Preston, Brent

A quiet, multi-ethnic corner of North Wembley, situated south-east of Kenton

Hidden London: Glendale Gardens, Preston, by Des Blenkinsopp

Preston’s name meant ‘priest’s farmstead’ and Domesday Book recorded the presence of a landowning priest in the district.

A settle­ment was in existence here by the mid-13th century, when the hamlet of Uxendon had also appeared, just to the east. The Babington plot to assas­si­nate Elizabeth I was hatched and foiled at Uxendon, with the resultant execution of 14 conspirators.

John Lyon, the yeoman who founded Harrow school, lived at Preston in the 16th century and bequeathed his farm to provide funds for the upkeep of the school. The Horseshoe inn gained a licence in 1751, when houses had begun to cluster around the green.

Preston House was built early in the 19th century and its subse­quent tenants included a surgeon, a cigar importer and a solicitor. Encroach­ments reduced the size of the green, while the vicinity remained agri­cul­tural, with farms shifting increas­ingly to the produc­tion of hay for London’s horses.

George Timms acquired Preston House in 1880 and turned the grounds into a tea garden, which survived into the 20th century. A proposal to build a station on the Metro­pol­itan Railway was vetoed in 1896 because the locality remained so sparsely populated. A wooden halt opened to serve the shooting events of the 1908 Olympic Games, which were held at Uxendon Farm.

In the 1920s and early 1930s Harrow school and Oxford’s Christ Church college sold their Preston estates, while Wembley council upgraded the country lanes. Shops and the Preston Park Hotel (now The Preston) were built in the late 1920s, with many more shops following in the 1930s, together with a primary and secondary school.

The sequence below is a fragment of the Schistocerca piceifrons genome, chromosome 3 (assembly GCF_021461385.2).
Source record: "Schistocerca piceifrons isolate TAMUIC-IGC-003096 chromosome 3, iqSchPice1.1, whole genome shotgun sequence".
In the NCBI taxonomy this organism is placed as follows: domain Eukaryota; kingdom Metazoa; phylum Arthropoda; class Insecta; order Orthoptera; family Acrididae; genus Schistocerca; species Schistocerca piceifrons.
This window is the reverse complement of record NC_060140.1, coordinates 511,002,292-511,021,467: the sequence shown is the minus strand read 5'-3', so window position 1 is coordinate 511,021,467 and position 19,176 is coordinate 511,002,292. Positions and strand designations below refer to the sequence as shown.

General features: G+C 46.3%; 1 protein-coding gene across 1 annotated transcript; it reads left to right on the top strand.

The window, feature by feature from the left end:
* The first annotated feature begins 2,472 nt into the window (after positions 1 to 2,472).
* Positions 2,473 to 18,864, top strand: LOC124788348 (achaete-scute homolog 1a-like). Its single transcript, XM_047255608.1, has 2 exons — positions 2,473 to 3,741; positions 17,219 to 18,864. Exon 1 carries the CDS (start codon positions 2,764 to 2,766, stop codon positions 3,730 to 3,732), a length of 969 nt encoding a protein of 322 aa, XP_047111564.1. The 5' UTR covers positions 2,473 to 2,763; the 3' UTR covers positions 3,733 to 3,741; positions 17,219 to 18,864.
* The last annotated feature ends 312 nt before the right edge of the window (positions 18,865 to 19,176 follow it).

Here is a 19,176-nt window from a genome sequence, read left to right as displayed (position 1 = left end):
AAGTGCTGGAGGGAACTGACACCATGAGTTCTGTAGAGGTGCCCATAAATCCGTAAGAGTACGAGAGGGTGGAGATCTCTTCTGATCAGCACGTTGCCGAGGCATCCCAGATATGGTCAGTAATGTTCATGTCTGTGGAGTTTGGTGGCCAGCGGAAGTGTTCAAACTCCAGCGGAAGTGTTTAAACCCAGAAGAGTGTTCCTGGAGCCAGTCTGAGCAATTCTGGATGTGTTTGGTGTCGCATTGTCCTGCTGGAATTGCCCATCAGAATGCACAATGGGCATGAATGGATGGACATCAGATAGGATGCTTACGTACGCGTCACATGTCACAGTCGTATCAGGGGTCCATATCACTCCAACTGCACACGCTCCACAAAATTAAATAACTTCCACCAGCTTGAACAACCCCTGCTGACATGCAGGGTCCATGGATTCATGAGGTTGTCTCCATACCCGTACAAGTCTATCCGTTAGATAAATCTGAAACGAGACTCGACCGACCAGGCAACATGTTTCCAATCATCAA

A proper station was built at Preston Road in 1931 in response to the rapid spread of housing across the district. A Liberal synagogue (now Mosaic liberal synagogue) opened in 1947 to serve the substan­tial Jewish community and the Church of the Ascension was conse­crated a decade later and was recently grade II listed. A council estate replaced Lyon’s Farm in the early 1960s, when Preston House was also demolished.

No single ethnic group is in a majority in Preston, although the white and Indian groups together make up nearly two-thirds of the total popu­la­tion. The majority of the Indian popu­la­tion is Hindu. At Preston Park primary school 45 languages are spoken, some of the most common being Gujarati, Urdu, Japanese, Tamil, Somali and Arabic.

Preston’s name is not widely used locally – the neigh­bour­hood is generally consid­ered to be part of either Kenton or North Wembley.

Postcode areas: Wembley HA9 and Harrow HA3
Population: 15,474 (2011 census)
Station: Metropolitan Line (Preston Road, zone 4)
Further reading: MC Barrès-Baker, Preston and Uxendon, Grange Museum of Community History and Brent Archive, 2001
* The picture of Glendale Gardens on this page is adapted from an original photograph, copyright Des Blenkinsopp, at Geograph Britain and Ireland, made available under the Attribution-ShareAlike 2.0 Generic Licence. Any subsequent reuse is hereby freely permitted under the terms of that licence.